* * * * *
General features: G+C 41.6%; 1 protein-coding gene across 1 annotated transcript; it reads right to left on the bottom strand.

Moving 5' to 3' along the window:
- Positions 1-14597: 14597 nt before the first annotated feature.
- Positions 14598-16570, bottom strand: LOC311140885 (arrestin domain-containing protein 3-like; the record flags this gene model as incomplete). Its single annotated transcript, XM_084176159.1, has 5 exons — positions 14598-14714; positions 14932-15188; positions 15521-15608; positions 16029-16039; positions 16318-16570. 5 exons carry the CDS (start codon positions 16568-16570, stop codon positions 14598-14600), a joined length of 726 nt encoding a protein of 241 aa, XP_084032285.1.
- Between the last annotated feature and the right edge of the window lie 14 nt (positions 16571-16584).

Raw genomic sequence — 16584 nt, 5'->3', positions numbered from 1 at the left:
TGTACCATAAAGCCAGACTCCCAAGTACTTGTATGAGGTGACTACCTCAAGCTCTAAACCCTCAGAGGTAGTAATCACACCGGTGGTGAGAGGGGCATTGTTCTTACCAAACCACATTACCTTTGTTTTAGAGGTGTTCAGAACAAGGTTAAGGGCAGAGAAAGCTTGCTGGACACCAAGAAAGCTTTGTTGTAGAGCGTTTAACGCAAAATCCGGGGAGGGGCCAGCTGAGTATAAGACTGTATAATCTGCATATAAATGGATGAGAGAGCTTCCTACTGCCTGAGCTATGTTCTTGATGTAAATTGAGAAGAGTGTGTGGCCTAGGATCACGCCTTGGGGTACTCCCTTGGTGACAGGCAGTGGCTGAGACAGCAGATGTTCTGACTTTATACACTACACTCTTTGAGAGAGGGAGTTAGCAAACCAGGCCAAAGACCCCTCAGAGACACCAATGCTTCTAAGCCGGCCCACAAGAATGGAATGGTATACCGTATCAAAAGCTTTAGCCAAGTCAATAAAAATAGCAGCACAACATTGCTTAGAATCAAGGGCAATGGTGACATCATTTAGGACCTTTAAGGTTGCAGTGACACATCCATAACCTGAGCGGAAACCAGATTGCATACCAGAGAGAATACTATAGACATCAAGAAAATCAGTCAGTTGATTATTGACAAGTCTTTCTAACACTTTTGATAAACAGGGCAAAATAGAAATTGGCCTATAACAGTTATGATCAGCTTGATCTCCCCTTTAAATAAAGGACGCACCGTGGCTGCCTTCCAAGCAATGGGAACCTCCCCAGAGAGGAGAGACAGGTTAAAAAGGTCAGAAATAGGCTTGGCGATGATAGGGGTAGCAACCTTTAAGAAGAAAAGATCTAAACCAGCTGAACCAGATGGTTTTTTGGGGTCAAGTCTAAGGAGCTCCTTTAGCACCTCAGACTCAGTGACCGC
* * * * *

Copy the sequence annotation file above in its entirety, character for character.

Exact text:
General features: G+C 41.6%; 1 protein-coding gene across 1 annotated transcript; it reads right to left on the bottom strand.

Moving 5' to 3' along the window:
- Positions 1-14597: 14597 nt before the first annotated feature.
- Positions 14598-16570, bottom strand: LOC311140885 (arrestin domain-containing protein 3-like; the record flags this gene model as incomplete). Its single annotated transcript, XM_084176159.1, has 5 exons — positions 14598-14714; positions 14932-15188; positions 15521-15608; positions 16029-16039; positions 16318-16570. 5 exons carry the CDS (start codon positions 16568-16570, stop codon positions 14598-14600), a joined length of 726 nt encoding a protein of 241 aa, XP_084032285.1.
- Between the last annotated feature and the right edge of the window lie 14 nt (positions 16571-16584).

Raw genomic sequence — 16584 nt, 5'->3', positions numbered from 1 at the left:
TGTACCATAAAGCCAGACTCCCAAGTACTTGTATGAGGTGACTACCTCAAGCTCTAAACCCTCAGAGGTAGTAATCACACCGGTGGTGAGAGGGGCATTGTTCTTACCAAACCACATTACCTTTGTTTTAGAGGTGTTCAGAACAAGGTTAAGGGCAGAGAAAGCTTGCTGGACACCAAGAAAGCTTTGTTGTAGAGCGTTTAACGCAAAATCCGGGGAGGGGCCAGCTGAGTATAAGACTGTATAATCTGCATATAAATGGATGAGAGAGCTTCCTACTGCCTGAGCTATGTTCTTGATGTAAATTGAGAAGAGTGTGTGGCCTAGGATCACGCCTTGGGGTACTCCCTTGGTGACAGGCAGTGGCTGAGACAGCAGATGTTCTGACTTTATACACTACACTCTTTGAGAGAGGGAGTTAGCAAACCAGGCCAAAGACCCCTCAGAGACACCAATGCTTCTAAGCCGGCCCACAAGAATGGAATGGTATACCGTATCAAAAGCTTTAGCCAAGTCAATAAAAATAGCAGCACAACATTGCTTAGAATCAAGGGCAATGGTGACATCATTTAGGACCTTTAAGGTTGCAGTGACACATCCATAACCTGAGCGGAAACCAGATTGCATACCAGAGAGAATACTATAGACATCAAGAAAATCAGTCAGTTGATTATTGACAAGTCTTTCTAACACTTTTGATAAACAGGGCAAAATAGAAATTGGCCTATAACAGTTATGATCAGCTTGATCTCCCCTTTAAATAAAGGACGCACCGTGGCTGCCTTCCAAGCAATGGGAACCTCCCCAGAGAGGAGAGACAGGTTAAAAAGGTCAGAAATAGGCTTGGCGATGATAGGGGTAGCAACCTTTAAGAAGAAAAGATCTAAACCAGCTGAACCAGATGGTTTTTTGGGGTCAAGTCTAAGGAGCTCCTTTAGCACCTCAGACTCAGTGACCGC